Every state will have a different Private Investigator License process. PI Now has a great page on how to become a private investigator. Below we’ve outlined the basic steps that you need to take.
How to Become a Private Investigator
Step #1: Get a Private Investigator License
You must check with the Secretary of State in your state to determine the precise requirements for you to become a Private Investigator.
The PI Now Network has assembled helpful resource to save you some time in your research. Check out your state requirements HERE.
Step #2: Get a Private Investigator Bond
A Private Investigator Bond is required by law and must be purchased before you can begin operating as a PI. These bonds are not insurance for you, but rather a protection for the residents of a given state.
The purpose of a Private Investigator Bond is to support the laws that are in place to protect the public from negligent, dishonest, or damaging actions. The Private Investigator Bond amount will vary depending on the state you are in.
You won’t have to pay the full Private Investigator Bond amount to get bonded. You’ll only pay a small percentage of the total bond amount. The best way to see what you’d pay is to get a free quote. At Surety Solutions, our online Bond Cost Calculator lets you view quotes for your bond so you can compare prices before you buy.
We can get you bonded for as low as $100.
Step #3: Gain Experience as a Private Investigator
- Volunteer. Becoming a Private Investigator is easier said than done. Sometimes the best way to gain valuable experience as a Private Investigator is to shadow a working investigator. This affords you real world experience when you have none. In many cases, this is your best option if you are unable to secure clients or a position with an Agency due to lack of experience. Doing the grunt work for a more experienced Agent teaches you the basics while helping him/her. This is a win-win for both parties if you can secure this situation.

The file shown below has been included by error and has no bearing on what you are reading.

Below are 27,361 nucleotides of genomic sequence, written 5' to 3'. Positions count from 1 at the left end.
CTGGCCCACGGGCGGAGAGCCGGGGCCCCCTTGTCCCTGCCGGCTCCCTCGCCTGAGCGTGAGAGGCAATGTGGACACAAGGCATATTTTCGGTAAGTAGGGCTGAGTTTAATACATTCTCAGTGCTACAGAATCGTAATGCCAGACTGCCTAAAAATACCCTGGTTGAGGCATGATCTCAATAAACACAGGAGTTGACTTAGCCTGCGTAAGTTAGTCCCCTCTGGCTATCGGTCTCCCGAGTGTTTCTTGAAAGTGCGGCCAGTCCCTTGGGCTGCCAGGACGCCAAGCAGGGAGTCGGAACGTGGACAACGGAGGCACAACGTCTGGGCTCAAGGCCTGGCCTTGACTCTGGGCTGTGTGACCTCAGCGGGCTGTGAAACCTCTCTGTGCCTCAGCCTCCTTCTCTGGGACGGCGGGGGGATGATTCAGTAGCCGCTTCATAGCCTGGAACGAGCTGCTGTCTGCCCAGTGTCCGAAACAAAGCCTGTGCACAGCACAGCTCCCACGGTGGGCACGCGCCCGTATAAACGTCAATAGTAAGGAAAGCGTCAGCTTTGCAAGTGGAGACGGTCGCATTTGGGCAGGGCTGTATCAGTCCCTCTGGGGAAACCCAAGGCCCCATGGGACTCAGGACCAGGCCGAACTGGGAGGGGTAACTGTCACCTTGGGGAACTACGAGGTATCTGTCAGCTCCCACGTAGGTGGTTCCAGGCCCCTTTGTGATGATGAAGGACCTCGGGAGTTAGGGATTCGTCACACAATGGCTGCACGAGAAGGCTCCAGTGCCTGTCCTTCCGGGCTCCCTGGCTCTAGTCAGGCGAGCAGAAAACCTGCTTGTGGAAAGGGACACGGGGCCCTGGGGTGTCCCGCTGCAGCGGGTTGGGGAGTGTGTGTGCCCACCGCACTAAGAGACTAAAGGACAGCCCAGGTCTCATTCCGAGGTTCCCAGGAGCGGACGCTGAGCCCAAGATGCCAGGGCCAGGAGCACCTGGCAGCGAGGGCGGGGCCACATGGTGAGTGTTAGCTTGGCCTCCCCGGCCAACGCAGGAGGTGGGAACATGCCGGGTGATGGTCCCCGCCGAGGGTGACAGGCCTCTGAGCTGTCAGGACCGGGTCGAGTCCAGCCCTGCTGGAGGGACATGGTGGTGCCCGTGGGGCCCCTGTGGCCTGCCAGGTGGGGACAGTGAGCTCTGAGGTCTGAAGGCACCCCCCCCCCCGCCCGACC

- Attend Online Courses. These courses are relatively affordable and promise sound training in online and offline surveillance, interview and interrogation technique, undercover tactics, and other necessary skills.
- Attend College-Level Courses. Most of these programs require a high school diploma, textbooks, and exams. These courses may also serve as a primary for more robust degrees in Criminal Justice or Forensic Science.
- Network within Private Investigator Associations. Spending time around experienced Private Investigators will be invaluable in your development. Here is a trusted list of private investigator associations by State complied by www.pinow.com.
Step #4: Build Your Reputation by Adding Value
Are you relentless in chasing down leads? Do you enjoy interviewing sources? Are you good at detailed analysis of documents? If you do these things well for an extended period of time you can expect to become a private investigator that people trust. You will provide a viable service to others. A service they are willing to pay for. But how do you go about becoming a private investigator when you have no avenue to build this kind of experience?
Build Relationships with Attorneys
- Attend Attorney Association Events. You must hang out where your target persona(s) are. In this case, Attorneys are your most direct line to new business. Wherever attorneys are gathered, be there. Add value first. Give them referrals. Ask for more of their business cards to be handed out liberally. Give them endorsements on LinkedIn. Do whatever you can to build up the business of all the attorneys you have in your network. And constantly grow your network of attorneys.